November in the Vegie Patch

beanshelter1The great gamble is upon us. Do we plant our summer crops or don’t we? As I write this I’m in woolly socks and a thick hoody – thinking even of getting the fire going, but the truth is tomorrow could be blue skies and back into shorts. It’s anybody’s guess and up to us all to get to know our own particular microclimate. If you have summer crop fever and just cannot wait then at least go forth gently, plant out one tomato plant a fortnight perhaps. That way if we get hammered by some cold nasty weather all will not be lost.

Give your seedlings the best chance at making a go of it

  • Take the time to build a cosy wee house around those heat loving plants you plant in the cold. Use an old window, some clear plastic stapled to stakes, or a clear bucket with its bottom cut out.
  • Grow your seedlings on so they have a good size root system – one that fills their container out; and atleast 5 or 6 leaves.
  • Gradually get them used to being outside, this is called hardening off. Leave them outside during the day, then back inside at night. Do this for a couple of days. Then give them a couple of nights outside in their pots before planting out.

If your tomato seedlings are bursting out of their pots, but you think it’s still a bit cold out; pot them up into the next size container and keep them under cover a bit longer.

Outside in the garden I’ve been sowing lots of green things like rocket, coriander, mesclun and spinach; root crops of beetroot, radish and carrot. The soil has reached 15 degrees so the first lot of climbing beans are direct sown inside cut off pots for a bit of extra warmth (not to mention bird protection). A new lot of parsley and silverbeet have been planted, as have lots of lettuces (which seem to get eaten as fast as they get planted!)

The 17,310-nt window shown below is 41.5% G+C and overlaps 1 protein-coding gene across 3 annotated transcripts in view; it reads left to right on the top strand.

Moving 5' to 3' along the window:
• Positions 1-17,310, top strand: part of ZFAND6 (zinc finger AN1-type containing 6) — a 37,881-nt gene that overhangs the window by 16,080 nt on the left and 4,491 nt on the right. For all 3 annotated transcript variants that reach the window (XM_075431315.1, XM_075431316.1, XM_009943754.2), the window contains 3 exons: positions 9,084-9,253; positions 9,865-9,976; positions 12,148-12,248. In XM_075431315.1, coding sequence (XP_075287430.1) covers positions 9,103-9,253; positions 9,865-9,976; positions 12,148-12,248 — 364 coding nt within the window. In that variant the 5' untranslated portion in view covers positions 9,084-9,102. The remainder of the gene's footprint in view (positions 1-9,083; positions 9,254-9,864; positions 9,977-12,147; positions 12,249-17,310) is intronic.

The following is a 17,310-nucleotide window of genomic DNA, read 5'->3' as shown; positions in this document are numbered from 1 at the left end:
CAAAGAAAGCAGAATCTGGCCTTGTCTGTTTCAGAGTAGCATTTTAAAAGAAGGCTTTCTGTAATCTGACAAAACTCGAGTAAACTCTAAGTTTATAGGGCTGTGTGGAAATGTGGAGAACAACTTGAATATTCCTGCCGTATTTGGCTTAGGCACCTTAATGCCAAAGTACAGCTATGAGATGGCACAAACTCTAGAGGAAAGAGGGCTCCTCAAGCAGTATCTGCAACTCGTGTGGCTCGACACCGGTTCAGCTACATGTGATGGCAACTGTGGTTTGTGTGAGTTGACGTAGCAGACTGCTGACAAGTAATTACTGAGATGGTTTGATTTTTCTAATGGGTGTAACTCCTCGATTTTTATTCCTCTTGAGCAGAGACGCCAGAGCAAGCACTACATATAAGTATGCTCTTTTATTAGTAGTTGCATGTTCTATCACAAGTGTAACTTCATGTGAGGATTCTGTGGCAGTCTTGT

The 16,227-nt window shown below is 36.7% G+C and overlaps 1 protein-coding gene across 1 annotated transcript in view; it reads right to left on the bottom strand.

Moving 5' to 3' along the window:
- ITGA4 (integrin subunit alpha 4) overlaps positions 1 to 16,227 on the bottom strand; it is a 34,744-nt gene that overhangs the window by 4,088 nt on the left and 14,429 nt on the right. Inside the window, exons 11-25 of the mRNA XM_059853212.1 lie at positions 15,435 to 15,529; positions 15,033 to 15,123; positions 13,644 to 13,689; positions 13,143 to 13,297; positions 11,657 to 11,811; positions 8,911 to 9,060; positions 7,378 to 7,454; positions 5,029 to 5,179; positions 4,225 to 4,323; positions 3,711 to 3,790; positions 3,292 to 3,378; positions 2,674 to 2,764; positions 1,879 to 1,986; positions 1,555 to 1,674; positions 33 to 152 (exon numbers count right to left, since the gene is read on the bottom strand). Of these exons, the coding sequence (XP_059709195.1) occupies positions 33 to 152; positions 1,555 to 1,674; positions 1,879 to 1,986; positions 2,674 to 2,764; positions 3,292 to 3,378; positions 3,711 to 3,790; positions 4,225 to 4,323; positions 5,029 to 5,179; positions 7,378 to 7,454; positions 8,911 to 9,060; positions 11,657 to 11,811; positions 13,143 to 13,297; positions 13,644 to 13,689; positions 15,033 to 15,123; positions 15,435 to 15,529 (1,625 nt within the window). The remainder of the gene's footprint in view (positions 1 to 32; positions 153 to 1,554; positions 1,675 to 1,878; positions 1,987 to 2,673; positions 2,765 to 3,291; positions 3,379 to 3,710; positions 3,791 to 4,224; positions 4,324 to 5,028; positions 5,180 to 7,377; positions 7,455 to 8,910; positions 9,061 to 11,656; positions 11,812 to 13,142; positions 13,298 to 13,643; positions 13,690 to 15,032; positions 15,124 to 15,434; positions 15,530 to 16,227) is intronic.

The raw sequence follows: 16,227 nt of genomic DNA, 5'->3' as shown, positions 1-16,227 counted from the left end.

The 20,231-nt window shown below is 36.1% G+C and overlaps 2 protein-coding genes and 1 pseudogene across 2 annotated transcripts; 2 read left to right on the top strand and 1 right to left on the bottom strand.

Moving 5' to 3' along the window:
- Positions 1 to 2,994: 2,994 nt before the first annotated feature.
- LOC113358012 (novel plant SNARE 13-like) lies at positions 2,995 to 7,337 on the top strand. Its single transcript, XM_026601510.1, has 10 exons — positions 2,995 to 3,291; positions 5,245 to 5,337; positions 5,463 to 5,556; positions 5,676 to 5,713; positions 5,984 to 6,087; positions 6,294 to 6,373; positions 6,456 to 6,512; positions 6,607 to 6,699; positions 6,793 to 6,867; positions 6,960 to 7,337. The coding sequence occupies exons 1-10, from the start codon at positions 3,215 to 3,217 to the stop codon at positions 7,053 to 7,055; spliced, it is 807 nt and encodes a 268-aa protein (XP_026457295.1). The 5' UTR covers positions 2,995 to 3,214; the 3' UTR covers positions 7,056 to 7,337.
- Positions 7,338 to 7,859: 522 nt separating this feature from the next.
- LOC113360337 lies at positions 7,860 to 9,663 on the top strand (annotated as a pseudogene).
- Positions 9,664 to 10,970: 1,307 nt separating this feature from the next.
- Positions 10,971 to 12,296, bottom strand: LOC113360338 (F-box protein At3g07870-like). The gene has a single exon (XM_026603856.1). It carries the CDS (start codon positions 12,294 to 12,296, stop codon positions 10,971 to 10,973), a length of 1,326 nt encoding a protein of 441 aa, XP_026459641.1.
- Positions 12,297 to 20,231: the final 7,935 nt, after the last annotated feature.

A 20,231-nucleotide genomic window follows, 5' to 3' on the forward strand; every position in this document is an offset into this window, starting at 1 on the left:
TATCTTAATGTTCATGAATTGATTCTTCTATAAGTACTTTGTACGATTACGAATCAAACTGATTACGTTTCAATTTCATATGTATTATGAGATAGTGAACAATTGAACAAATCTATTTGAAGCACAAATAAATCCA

As well as all of the above plant kumara and yams, direct sow pumpkins; and your first lot of corn, cucumbers and zucchini. If it’s still a bit cold at your place just cover them with a cut off bottle or cloche. Get summer companion flowers going too – like zinnias, sunfowers, marigolds and cleome.

Maincrop potatoes can go in now. After last summers experience with psyllids I’m going to invest in crop covers. Redpath in Palmerston North have a product called biomesh, which you drape over susceptible crops using a cloche frame (or homemade equivalent). You can buy it by the metre. As well as psyllids it also works for carrot fly, aphids and white fly. Don’t waste your money buying cheap crop covers.Spend the money on something robust that’s going to last. Cheap ones tear easily and one hole undoes the whole thing. To me it’s a worthwhile investment as it means a good crop without all the expense (and time) of managing wily pests.  I’m dreaming of encasing my whole veggie patch in it!